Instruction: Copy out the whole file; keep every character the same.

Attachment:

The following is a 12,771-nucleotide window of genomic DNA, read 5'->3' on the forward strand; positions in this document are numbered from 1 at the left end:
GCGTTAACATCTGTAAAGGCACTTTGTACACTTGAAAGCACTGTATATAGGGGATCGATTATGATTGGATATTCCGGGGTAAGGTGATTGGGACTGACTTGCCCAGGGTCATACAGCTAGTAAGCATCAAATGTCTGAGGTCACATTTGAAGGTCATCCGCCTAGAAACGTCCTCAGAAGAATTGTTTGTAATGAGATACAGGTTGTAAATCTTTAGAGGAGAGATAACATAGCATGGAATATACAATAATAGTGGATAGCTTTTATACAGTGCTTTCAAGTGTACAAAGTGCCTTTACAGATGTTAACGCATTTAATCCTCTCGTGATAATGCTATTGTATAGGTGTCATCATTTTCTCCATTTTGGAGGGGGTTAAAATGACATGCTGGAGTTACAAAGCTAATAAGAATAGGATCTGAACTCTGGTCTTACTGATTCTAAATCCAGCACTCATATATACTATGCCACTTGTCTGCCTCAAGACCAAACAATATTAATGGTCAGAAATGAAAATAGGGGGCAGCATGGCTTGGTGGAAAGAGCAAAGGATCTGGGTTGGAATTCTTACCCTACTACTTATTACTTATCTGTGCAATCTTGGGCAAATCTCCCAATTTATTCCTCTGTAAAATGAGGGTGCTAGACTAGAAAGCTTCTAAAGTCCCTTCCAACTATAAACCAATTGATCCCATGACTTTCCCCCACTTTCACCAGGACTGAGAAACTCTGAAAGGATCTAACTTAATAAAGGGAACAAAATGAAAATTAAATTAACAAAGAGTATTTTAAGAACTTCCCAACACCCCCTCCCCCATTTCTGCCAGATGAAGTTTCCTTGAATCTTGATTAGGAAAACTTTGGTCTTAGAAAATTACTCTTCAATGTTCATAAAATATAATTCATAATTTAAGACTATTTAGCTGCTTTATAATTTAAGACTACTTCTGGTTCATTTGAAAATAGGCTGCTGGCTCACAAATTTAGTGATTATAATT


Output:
The following is a 12,771-nucleotide window of genomic DNA, read 5'->3' on the forward strand; positions in this document are numbered from 1 at the left end:
GCGTTAACATCTGTAAAGGCACTTTGTACACTTGAAAGCACTGTATATAGGGGATCGATTATGATTGGATATTCCGGGGTAAGGTGATTGGGACTGACTTGCCCAGGGTCATACAGCTAGTAAGCATCAAATGTCTGAGGTCACATTTGAAGGTCATCCGCCTAGAAACGTCCTCAGAAGAATTGTTTGTAATGAGATACAGGTTGTAAATCTTTAGAGGAGAGATAACATAGCATGGAATATACAATAATAGTGGATAGCTTTTATACAGTGCTTTCAAGTGTACAAAGTGCCTTTACAGATGTTAACGCATTTAATCCTCTCGTGATAATGCTATTGTATAGGTGTCATCATTTTCTCCATTTTGGAGGGGGTTAAAATGACATGCTGGAGTTACAAAGCTAATAAGAATAGGATCTGAACTCTGGTCTTACTGATTCTAAATCCAGCACTCATATATACTATGCCACTTGTCTGCCTCAAGACCAAACAATATTAATGGTCAGAAATGAAAATAGGGGGCAGCATGGCTTGGTGGAAAGAGCAAAGGATCTGGGTTGGAATTCTTACCCTACTACTTATTACTTATCTGTGCAATCTTGGGCAAATCTCCCAATTTATTCCTCTGTAAAATGAGGGTGCTAGACTAGAAAGCTTCTAAAGTCCCTTCCAACTATAAACCAATTGATCCCATGACTTTCCCCCACTTTCACCAGGACTGAGAAACTCTGAAAGGATCTAACTTAATAAAGGGAACAAAATGAAAATTAAATTAACAAAGAGTATTTTAAGAACTTCCCAACACCCCCTCCCCCATTTCTGCCAGATGAAGTTTCCTTGAATCTTGATTAGGAAAACTTTGGTCTTAGAAAATTACTCTTCAATGTTCATAAAATATAATTCATAATTTAAGACTATTTAGCTGCTTTATAATTTAAGACTACTTCTGGTTCATTTGAAAATAGGCTGCTGGCTCACAAATTTAGTGATTATAATT